⼠TheGreat American Lager⼠as it is referred to now, a true classic. It is a premium beer that uses only the highest quality ingredients and stresses freshness above all else. The commitment to freshness is so serious that AB implemented a new strategy called the ⼠Born on Date⼠which stamps the date when the beer was made and urges drinking it within 110 days fo r maximum freshness. Though it is no different than an expiration date, the customer feels as though s/he is getting a superior product. Bud Light maintains the same quality but focuses on a more refreshing beer that still tastes good but won⼌tfill you up. Both products attempt to portray themselves as something that is necessary to any social gathering, whether it is the bar, restaurant, party, football game or opera. Pricing The beer industry is competitive; therefore customers enjoy competitive pricing for the mainstream beers. As companies strive to be efficient, they lower inventory and costs which can be passed on to the consumer in the form of lower prices as the company tries to gain new customers and increase market share. Other companies want to hold on to their share or increase so they lower prices or keep them competitive at least. Contrary to this recent trend, AB announced in its letter to shareholders that it would be increasing the price in select markets and regions. They feel they can do this because of their strong brand loyalty and superior product. Place Bud and Bud Light are available to consumers nationwide wherever alcohol is served. One would be hard pressed to find a liquor store or bar that didn⼌t stock either, a more likely sce nario is that they have depleted their own inventory and are awaiting a new delivery. The beer industry uses a highly regulated three tier system that separates the producer, distributor and retailer. The manufacturer, first tier, may sell only to the second tier, authorized distributors, who sell only to licensed retailers and bars, etc., the third tier. The 21st Amendment implemented this system and granted the states their customarily broad powers in working out the details; hence, there are some major d ifferences between each state. The system works well for states; the regulations make the significant tax revenue from alcohol easier to collect. It also simplifies the role of the authorities that monitor the legal sale of alcohol by putting that responsibility solely on the third tier. Recently there has been debate about removing the wholesaler from the equation, and sometimes even the third tier. These concerns are raised by small vineyards and microbreweries who may find it more efficient to ship direc t; the internet has rapidly expanded this practice. Anheuser Busch has been able to profit from and reduce some of the costs associated with this middle man system by expanding its role. By functioning as an importer, it is able to make money selling to the second tier even though it isn⼌t fulfilling its true role as a ⼠manufacturer⼠of these beers. AB also owns St Louis Refrigerated Car Co and Manufacturers Railway which transport goods from the breweries to distributors which reduces transportation costs. Promotion The promotional mix of Bud and Bud Light are the same as they are different, the communication tools are composed mainly of advertising, sponsorship and public relations. The public relations are company rhetoric and where we see the similarities. AB is always striving to be the epitome of a responsible social corporate citizen. They work to help the environment through water conservation efforts, wildlife preservation, using renewable energy and operating one of the largest aluminum recycl ing facilities in the world. They own and operate their own charitable organization, promote a diversified workplace and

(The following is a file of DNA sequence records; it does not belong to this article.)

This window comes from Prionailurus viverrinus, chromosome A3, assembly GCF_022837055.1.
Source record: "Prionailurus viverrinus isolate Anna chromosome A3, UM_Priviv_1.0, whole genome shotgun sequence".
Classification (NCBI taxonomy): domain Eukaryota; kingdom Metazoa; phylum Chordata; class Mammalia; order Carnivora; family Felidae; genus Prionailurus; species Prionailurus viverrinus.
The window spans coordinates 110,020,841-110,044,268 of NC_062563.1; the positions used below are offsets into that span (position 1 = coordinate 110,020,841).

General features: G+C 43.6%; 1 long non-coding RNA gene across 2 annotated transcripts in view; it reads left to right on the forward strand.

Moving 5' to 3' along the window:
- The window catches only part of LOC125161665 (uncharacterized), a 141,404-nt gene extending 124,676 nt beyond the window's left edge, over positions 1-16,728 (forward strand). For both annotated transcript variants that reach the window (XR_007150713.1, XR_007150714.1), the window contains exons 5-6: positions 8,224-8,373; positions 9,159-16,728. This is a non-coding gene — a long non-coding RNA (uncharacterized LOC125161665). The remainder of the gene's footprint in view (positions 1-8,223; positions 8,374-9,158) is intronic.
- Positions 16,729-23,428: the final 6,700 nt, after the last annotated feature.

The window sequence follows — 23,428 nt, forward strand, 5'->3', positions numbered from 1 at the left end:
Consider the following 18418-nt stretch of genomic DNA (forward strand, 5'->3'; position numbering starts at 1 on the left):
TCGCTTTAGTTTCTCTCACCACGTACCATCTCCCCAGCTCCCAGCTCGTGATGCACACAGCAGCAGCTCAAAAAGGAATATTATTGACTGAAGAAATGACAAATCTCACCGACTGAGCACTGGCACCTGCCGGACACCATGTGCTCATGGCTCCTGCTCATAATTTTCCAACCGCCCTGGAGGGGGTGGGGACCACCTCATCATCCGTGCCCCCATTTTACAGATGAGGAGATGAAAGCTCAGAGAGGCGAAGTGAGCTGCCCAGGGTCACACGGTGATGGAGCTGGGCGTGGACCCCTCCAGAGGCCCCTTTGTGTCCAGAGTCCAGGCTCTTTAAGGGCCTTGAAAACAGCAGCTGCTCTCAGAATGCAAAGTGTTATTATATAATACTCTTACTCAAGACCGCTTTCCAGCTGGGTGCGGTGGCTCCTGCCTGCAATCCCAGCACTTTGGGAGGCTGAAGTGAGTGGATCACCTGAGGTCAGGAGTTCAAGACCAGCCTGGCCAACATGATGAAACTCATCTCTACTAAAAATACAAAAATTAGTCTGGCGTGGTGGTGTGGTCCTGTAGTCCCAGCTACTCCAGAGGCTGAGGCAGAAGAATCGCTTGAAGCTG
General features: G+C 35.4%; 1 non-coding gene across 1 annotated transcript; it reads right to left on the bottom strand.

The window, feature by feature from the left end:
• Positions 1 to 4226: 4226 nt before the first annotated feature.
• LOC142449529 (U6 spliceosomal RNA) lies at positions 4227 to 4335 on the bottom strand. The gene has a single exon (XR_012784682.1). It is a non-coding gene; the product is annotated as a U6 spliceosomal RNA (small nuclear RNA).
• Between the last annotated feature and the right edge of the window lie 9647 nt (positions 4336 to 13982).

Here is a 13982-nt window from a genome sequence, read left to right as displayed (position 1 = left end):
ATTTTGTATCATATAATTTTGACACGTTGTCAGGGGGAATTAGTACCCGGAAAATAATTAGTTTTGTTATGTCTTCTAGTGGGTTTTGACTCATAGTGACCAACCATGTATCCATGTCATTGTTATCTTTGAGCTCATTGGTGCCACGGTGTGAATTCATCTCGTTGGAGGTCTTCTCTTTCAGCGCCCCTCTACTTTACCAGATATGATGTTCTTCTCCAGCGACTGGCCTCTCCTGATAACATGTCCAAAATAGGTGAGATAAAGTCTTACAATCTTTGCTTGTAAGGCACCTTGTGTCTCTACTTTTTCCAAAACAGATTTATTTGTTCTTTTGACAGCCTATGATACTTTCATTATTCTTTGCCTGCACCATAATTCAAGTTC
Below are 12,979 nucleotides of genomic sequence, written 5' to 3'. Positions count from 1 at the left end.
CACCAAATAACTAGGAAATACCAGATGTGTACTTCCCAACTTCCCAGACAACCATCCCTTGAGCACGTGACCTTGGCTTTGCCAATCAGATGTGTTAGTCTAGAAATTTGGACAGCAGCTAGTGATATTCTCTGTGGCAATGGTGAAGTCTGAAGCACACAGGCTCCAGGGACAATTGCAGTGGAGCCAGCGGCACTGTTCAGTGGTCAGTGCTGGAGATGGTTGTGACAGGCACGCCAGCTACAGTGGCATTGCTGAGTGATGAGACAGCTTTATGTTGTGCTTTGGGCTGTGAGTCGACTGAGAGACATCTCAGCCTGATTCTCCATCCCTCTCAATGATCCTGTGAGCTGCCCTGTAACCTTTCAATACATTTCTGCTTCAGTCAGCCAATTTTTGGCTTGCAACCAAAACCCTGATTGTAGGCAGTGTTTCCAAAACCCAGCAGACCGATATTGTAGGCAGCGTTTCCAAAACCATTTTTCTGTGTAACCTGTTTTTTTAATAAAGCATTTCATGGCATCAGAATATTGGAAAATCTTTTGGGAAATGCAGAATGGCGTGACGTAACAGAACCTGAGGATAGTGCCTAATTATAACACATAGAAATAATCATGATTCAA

have been preaching moderation and responsibility since the early 1900⼌s. It seems as though either Bud or Bud Light is the official beer of every sporting event and professional team in the United States. This is a gross overstatement, but the brand is shown and served at these events and the culture of the two go hand in hand. The differences appear in the advertising, though both are successful. Bud is marketed as the traditional, classic, great American Lager; America itself in a can, it⼌s even red white and blue. The brand has an ability to create characters that are unforgettable: Frank and Louie, the frogs and lizards, and the ⼠Whassup⼠commercials that won the Grand Prix award in 2001. These symbols have pop culture appeal and people will actually pay money to wear a shirt with them and the Budweiser logo on it. They also employ classic American icons that have become their own, like the Clydesdale horses. Bud Light is in a class of its own when it comes to advertising. They mainly employ humor to get the message out and it works, a new Bud Light commercial is always an appropriate topic of conversation, which always brings up discussions of past commercials. One campaign in particular, ⼠Real men of Genius⼠has won over a hundred awards and the coveted Grand Prix in 2006. Their Super Bowl commercials are also widely successful, taking 5 out of the 10 top spots in USA Today ⼌s ⼠AdMeter⼠poll last year. Any commercial is supposed to get you thinking about a product, but Bud Light has managed to procure added value by making them a source of entertainment and something to look forward to. SWOT Analysis A SWOT analysis is an assessment of a company⼌s internal Strengths and Weaknesses, and of external Opportunities and Threats. It is the first step in the planning phase of a firm⼌s strategic marketing process. It is how the company determines its marketing mix strategy t o reach its target markets. Strengths The strongest part of Anheuser Busch is its market share, 48.4% is almost half the market. They accomplished that by producing more than 60 beers, flavored malt beverages, and non ⼳alcoholic blends at 12 breweries in the U.S. They have been able the leverage this presence into taking close to 75% of the industry⼌s operating profits. They are able to do this through economies of scale in management efficiency and through the operations of their subsidiaries. Anheuser Bush Agricultural is in the business of providing raw materials for their brews, saving money like the aforementioned transportation companies. Some supporting firms turn a profit themselves while simultaneously providing for AB, these include the aluminu m can, packaging, glass bottle and label manufacturers. AB is even in the entertainment business with Busch Gardens; and Busch Properties owns and manages resorts as well as residential and commercial real estate. The environmental and community efforts of the company are also a definite source of strength. The market share is what allows AB to function in this manner, and that share is comprised mainly of its two most successful, core beers: Bud and Bud Light. Bud outsells all other domestic premium beers combined and Bud Light is the world⼌s best selling beer; it has 53% of the premium-light share, more than the next two combined. Most of this success can be contributed to AB⼌s commitment to quality and freshness as well as a marketing plan that stays on the cutting edge. A focus on maintaining this dominance is essential to a successful future. Weaknesses It is quite difficult to find weaknesses within the organization or with the products themselves.